It’s Wednesday, July 31, 10:45 am. Our fingers on the same mouse, Brianna and I simultaneously clicked the button. Then we fist-bump in celebration. Our Kickstarter for the videogame “Revolution 60” is now officially launched. We are terrified. What if it fails?
We’ve researched the risks. 56% of all Kickstarters fail, including three-fourths of all videogames. Failure would brand the studio, Giant Spacekat, as a loser. To say nothing of team morale. Do we really want to put three years of hard work at risk?
We’ve studied why Kickstarters fail.
The key ingredient is credibility. Is it believable that a 13-year-old can make a MMO? Are you just showing crude concept art – have you ever made a game before? Have you demonstrated the carpentry skills to make your elaborate Magic card boxes?
Other kickstarters fail because they ask for too much money. Or too little. Are you really going to make that game for $500?
Another ingredient is networking. The day-by-day funding of a successful Kickstarter generally has a two-wave shape. The first wave is the rush of pledgers in the first few days – many of them your personal friends. But you need this wave to get your second wave, which will be observers, fence-sitters and people who only back a winner.
We looked long and hard at our project.
Do we have the credibility? Yes, we have gameplay we can show. And we’re only asking for $5000, finishing funds – within the range of most successful Kickstarters (1K to 5K). As for networking? Brianna has 2400 followers on app.net and I know thousands of people through my science fiction art.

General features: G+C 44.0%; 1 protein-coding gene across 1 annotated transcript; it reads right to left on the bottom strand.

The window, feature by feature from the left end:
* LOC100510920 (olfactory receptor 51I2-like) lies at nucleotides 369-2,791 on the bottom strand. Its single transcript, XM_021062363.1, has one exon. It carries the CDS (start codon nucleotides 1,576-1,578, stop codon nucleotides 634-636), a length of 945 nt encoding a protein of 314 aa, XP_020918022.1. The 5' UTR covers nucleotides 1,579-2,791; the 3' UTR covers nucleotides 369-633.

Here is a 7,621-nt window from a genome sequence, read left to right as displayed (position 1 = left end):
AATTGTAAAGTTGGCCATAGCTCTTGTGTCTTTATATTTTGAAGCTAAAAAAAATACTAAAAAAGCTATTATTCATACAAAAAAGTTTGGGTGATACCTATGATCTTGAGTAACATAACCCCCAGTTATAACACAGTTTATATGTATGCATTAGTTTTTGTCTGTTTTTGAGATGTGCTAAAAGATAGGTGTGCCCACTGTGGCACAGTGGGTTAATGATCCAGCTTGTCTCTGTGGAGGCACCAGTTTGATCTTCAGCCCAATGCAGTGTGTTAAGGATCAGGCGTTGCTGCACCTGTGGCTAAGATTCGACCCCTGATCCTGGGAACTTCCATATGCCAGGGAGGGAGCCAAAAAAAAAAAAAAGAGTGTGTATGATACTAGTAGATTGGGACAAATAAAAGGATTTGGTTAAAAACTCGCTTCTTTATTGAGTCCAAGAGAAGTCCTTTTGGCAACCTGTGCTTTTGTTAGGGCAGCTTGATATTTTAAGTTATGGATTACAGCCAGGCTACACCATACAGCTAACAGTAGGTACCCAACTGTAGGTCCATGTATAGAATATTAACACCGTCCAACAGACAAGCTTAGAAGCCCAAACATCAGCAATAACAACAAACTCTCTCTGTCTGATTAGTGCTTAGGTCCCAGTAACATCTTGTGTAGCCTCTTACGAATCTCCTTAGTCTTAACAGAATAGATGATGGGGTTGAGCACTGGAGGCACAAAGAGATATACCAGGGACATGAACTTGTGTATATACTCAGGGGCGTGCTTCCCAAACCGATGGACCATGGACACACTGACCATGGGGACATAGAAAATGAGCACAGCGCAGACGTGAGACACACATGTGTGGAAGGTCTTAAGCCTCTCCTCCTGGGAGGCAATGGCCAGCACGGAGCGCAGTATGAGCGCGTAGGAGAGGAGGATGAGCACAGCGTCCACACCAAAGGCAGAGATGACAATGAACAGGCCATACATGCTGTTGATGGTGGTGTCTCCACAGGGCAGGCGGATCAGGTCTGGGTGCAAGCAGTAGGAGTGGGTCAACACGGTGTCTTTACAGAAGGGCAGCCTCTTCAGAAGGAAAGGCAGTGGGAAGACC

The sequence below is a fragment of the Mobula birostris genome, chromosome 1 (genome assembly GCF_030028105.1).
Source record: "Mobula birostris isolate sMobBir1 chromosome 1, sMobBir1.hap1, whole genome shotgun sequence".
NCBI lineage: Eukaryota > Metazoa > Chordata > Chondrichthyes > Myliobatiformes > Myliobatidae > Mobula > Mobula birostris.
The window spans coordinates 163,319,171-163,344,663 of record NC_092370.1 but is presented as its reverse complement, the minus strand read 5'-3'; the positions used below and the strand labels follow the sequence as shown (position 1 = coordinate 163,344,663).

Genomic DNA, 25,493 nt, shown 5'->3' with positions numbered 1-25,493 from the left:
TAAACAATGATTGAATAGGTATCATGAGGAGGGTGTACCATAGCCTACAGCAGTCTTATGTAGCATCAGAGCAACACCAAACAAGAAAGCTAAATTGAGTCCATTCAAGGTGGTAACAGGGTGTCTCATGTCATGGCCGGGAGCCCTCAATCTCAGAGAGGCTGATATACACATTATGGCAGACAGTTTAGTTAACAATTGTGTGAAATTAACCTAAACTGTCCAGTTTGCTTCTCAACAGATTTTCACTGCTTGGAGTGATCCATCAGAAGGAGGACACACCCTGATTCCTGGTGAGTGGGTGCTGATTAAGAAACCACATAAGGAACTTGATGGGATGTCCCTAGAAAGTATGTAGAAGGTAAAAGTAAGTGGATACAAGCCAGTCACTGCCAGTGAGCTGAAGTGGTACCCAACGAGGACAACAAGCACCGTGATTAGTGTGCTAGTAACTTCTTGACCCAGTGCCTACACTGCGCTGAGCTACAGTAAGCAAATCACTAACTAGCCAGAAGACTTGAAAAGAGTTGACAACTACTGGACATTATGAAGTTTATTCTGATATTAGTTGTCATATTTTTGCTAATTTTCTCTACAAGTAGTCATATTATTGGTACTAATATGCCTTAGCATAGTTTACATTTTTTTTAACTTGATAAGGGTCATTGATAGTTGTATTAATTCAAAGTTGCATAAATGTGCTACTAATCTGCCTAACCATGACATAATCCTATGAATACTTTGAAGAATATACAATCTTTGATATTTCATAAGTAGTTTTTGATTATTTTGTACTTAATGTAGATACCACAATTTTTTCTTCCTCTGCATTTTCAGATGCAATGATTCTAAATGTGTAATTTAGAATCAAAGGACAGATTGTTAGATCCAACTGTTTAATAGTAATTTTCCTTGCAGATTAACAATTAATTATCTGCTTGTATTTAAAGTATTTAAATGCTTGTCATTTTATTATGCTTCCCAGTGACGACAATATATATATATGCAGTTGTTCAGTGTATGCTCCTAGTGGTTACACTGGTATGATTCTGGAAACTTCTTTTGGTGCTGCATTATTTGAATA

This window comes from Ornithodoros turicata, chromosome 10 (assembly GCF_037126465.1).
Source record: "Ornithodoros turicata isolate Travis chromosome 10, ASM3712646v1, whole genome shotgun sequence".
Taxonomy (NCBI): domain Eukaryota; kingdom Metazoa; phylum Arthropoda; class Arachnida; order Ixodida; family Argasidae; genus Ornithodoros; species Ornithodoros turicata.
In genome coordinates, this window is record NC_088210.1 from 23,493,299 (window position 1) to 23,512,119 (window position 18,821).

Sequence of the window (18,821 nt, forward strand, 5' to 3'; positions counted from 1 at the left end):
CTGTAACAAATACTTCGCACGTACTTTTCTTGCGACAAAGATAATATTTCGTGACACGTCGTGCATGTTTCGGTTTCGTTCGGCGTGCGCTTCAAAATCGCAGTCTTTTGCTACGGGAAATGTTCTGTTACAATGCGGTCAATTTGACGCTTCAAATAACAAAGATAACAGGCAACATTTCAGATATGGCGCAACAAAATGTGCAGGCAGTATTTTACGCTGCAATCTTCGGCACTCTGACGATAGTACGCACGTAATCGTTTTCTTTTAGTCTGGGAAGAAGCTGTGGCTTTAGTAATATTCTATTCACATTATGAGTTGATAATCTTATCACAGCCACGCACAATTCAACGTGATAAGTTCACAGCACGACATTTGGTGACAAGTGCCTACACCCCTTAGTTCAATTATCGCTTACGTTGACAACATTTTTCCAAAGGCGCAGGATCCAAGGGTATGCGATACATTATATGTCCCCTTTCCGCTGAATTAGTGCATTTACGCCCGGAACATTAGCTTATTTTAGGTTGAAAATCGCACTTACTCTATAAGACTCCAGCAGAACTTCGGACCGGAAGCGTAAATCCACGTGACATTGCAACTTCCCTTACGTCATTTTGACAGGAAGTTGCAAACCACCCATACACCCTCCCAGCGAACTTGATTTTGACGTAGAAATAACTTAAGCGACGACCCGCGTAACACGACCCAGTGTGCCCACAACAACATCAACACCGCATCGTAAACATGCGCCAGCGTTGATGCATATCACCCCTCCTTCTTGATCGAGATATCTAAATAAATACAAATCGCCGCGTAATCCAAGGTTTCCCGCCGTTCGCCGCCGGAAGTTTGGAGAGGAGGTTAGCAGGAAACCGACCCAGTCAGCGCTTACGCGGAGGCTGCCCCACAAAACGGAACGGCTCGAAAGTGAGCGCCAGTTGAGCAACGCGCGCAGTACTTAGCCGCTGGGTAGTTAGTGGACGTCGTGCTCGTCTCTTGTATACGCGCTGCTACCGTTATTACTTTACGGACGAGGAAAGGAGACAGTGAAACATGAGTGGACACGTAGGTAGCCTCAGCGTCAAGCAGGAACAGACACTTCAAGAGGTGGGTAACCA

But here’s another issue: The Pyrrhic victory. Failing through success. Suppose you’re hand-making Steampunk goggles, and offering them for $30 each. You’re hoping for maybe 50 sales on Kickstarter, but you get 1000. Do you know how to scale up your manufacturing, or are you planning on spending them next two years making love non-stop to your drill press and lathe? Or the example of Tim Schafer of Double Fine, who asked for $300K to make a point-and-click adventure and got $3 million. And then couldn’t deliver because his game scope expanded much more than his budget.
We were hoping we would dodge that bullet, too. Some of our rewards were posters and T-shirts (the technology for which, in 2013, is pretty well-established).
But here’s also where we fell down.
We originally set the goal for $5000, for finishing funds so we could release the game on iOS (iPad, iPhone, IPad Mini).
With a stretch goal of 10K, whereupon we’d release on PC and everyone who pledged $20+ would get a DRM-free copy.
And another stretch goal of 20K, with a Mac release.
But the problem? We can’t directly release an iOS game to an individual pledger. It has to go through the app store and there’s no way to get it to you without cost.
This resulted in tremendous confusion. What do you get as a reward if we don’t make the stretch goal?
So we dealt with this confusion as best we could. We re-set the goals:
The new (and current) goal: $5000, and we will release on iOS and PC – and everyone who pledges $20+ will get a PC version.
And $10,000 stretch goal for Mac.
OK? But our old goals still haunt us. It’s too late to change the wording of the rewards or the video… We bit our nails and hoped… After all our research, that one mistake could have cost us everything.
And lo and behold, we made it! Within a day and a half we made our $5000 goal! Hurrah!
And, whew, we have birthed a successful Kickstarter.
Another unexpected and marvelous thing happened, too. We were astounded by the amount of press we got from the Kickstarter. Cult of Mac and joystiq posted an articles about us that was re-posted dozens of times. As was an article on boingboing. The Jace Hall Show even wrote up how funny I was in our Kickstarter video, which underscores the need to keep game developers hopped up on chocolate cupcakes. We haven’t seen this much press since PAX East, which cost us thousands of dollars to attend. Now, people were giving us money – and press, for free!
So we made it. Disaster averted.
Now all we have to do is finish making the videogame…